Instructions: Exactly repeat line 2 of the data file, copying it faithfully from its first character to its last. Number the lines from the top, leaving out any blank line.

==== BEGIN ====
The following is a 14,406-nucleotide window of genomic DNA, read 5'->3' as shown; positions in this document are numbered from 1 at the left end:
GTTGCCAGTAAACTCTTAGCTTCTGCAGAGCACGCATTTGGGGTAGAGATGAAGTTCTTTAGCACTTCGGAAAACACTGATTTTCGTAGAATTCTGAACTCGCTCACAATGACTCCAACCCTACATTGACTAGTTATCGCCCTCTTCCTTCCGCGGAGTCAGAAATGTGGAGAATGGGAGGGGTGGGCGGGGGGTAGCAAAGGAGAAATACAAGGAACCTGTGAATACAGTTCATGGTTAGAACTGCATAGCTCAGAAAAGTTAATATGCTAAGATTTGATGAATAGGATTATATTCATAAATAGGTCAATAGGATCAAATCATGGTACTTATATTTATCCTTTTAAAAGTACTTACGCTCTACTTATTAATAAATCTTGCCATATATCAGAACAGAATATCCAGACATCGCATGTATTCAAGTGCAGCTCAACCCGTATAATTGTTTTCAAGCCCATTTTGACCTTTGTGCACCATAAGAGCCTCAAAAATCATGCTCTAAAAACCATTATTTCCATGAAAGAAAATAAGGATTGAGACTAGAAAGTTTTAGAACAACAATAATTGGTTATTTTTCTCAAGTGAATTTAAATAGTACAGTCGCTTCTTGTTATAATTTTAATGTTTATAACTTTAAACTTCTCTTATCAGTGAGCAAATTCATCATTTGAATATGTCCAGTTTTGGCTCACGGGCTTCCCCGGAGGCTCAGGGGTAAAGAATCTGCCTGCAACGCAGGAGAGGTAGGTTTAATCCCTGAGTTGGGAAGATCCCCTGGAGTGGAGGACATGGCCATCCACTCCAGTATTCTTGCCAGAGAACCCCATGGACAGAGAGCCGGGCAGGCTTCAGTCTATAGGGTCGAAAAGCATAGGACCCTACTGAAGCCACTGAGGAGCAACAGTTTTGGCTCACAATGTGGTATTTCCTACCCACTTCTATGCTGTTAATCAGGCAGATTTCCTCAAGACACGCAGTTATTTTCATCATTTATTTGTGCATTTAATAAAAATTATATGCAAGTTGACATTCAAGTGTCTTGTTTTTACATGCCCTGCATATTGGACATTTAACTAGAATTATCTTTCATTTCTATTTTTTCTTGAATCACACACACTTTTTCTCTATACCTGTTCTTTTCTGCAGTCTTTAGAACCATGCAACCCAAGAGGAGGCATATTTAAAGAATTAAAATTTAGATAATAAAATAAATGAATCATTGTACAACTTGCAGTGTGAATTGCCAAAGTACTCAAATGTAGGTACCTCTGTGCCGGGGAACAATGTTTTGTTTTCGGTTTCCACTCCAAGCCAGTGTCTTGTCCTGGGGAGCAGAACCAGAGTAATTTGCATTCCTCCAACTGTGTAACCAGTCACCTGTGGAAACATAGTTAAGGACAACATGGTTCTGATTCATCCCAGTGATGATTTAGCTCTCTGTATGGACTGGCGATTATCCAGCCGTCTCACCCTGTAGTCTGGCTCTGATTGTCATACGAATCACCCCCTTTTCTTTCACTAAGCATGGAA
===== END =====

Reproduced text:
GTTGCCAGTAAACTCTTAGCTTCTGCAGAGCACGCATTTGGGGTAGAGATGAAGTTCTTTAGCACTTCGGAAAACACTGATTTTCGTAGAATTCTGAACTCGCTCACAATGACTCCAACCCTACATTGACTAGTTATCGCCCTCTTCCTTCCGCGGAGTCAGAAATGTGGAGAATGGGAGGGGTGGGCGGGGGGTAGCAAAGGAGAAATACAAGGAACCTGTGAATACAGTTCATGGTTAGAACTGCATAGCTCAGAAAAGTTAATATGCTAAGATTTGATGAATAGGATTATATTCATAAATAGGTCAATAGGATCAAATCATGGTACTTATATTTATCCTTTTAAAAGTACTTACGCTCTACTTATTAATAAATCTTGCCATATATCAGAACAGAATATCCAGACATCGCATGTATTCAAGTGCAGCTCAACCCGTATAATTGTTTTCAAGCCCATTTTGACCTTTGTGCACCATAAGAGCCTCAAAAATCATGCTCTAAAAACCATTATTTCCATGAAAGAAAATAAGGATTGAGACTAGAAAGTTTTAGAACAACAATAATTGGTTATTTTTCTCAAGTGAATTTAAATAGTACAGTCGCTTCTTGTTATAATTTTAATGTTTATAACTTTAAACTTCTCTTATCAGTGAGCAAATTCATCATTTGAATATGTCCAGTTTTGGCTCACGGGCTTCCCCGGAGGCTCAGGGGTAAAGAATCTGCCTGCAACGCAGGAGAGGTAGGTTTAATCCCTGAGTTGGGAAGATCCCCTGGAGTGGAGGACATGGCCATCCACTCCAGTATTCTTGCCAGAGAACCCCATGGACAGAGAGCCGGGCAGGCTTCAGTCTATAGGGTCGAAAAGCATAGGACCCTACTGAAGCCACTGAGGAGCAACAGTTTTGGCTCACAATGTGGTATTTCCTACCCACTTCTATGCTGTTAATCAGGCAGATTTCCTCAAGACACGCAGTTATTTTCATCATTTATTTGTGCATTTAATAAAAATTATATGCAAGTTGACATTCAAGTGTCTTGTTTTTACATGCCCTGCATATTGGACATTTAACTAGAATTATCTTTCATTTCTATTTTTTCTTGAATCACACACACTTTTTCTCTATACCTGTTCTTTTCTGCAGTCTTTAGAACCATGCAACCCAAGAGGAGGCATATTTAAAGAATTAAAATTTAGATAATAAAATAAATGAATCATTGTACAACTTGCAGTGTGAATTGCCAAAGTACTCAAATGTAGGTACCTCTGTGCCGGGGAACAATGTTTTGTTTTCGGTTTCCACTCCAAGCCAGTGTCTTGTCCTGGGGAGCAGAACCAGAGTAATTTGCATTCCTCCAACTGTGTAACCAGTCACCTGTGGAAACATAGTTAAGGACAACATGGTTCTGATTCATCCCAGTGATGATTTAGCTCTCTGTATGGACTGGCGATTATCCAGCCGTCTCACCCTGTAGTCTGGCTCTGATTGTCATACGAATCACCCCCTTTTCTTTCACTAAGCATGGAA